This is exactly what I am doing here in Chicago, where I was renting a $2,000/month apartment with a roommate, but one month ago I closed on a 3 bedroom condo. I have roommates in the other two rooms, and now my portion of the mortgage (including HOA) is just $290/month since they are each paying me $900/month. You can't really live anywhere you're happy with for less than $900/person in downtown Chicago.
I'm 25 years old, and in 2-3 years I plan to keep the condo as a rental because even right now I could likely rent the condo for $2800. Anything you buy, my suggestion would be to make sure you always have renting it as an exit strategy, and hopefully for at least a few hundred dollars above your monthly payment. I would also suggest having 1-2 extra bedrooms and getting roommates while you're young in order to lower your expenses and expedite your savings for the next move.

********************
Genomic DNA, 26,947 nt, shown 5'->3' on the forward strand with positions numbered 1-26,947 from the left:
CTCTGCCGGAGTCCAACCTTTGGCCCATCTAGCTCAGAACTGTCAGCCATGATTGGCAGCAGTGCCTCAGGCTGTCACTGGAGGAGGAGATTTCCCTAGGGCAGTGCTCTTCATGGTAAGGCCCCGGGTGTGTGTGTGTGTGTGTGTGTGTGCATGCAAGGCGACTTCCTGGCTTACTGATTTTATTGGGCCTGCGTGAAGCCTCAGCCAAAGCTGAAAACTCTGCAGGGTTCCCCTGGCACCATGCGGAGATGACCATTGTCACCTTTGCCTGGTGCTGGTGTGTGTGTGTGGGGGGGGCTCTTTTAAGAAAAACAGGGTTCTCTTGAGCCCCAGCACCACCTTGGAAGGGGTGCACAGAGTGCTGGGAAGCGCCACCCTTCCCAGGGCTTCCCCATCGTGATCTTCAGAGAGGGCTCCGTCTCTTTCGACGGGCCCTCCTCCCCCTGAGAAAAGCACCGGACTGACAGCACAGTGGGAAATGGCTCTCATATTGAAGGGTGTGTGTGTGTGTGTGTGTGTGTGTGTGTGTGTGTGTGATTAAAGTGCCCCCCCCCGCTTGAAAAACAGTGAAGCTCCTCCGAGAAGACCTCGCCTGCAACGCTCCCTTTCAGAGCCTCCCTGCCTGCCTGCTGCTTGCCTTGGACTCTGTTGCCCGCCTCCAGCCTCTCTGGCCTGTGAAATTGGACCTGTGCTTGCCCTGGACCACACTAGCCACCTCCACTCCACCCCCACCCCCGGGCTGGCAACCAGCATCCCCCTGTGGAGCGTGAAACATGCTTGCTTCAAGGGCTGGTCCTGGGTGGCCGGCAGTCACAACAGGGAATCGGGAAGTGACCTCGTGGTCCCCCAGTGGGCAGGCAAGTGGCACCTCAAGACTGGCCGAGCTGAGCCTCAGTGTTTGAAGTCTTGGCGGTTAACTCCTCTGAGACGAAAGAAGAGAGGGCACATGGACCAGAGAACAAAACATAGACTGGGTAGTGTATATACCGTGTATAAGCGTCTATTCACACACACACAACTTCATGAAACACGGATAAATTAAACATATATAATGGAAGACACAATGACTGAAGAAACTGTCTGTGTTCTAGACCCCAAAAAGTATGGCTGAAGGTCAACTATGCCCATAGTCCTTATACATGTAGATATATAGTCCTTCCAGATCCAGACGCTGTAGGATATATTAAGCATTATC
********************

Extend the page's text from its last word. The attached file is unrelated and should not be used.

I've always wondered about the pros vs cons on condos/townhouses in my area so I'll definitely be following this post. Great question!!
@Derek Luttrell In Chicago, what area is your condo in / what areas do you typically look for with condos?
This is an awesome thread. I'm new to the real-estate investing and working on my first flip in Edgewater, but condo-hacking / rentals are something I'd like to get into as soon as I can!
@Maria C Quimpo since it was my first purchase and I knew I'd be living there for at least 2-3 years, I looked for something close enough to work to ride my bike to. I ended up Ukrainian Village on Chicago Ave, about 2.5 miles west of my office. In the winter, there is the 66 bus that will take me straight to and from work as well.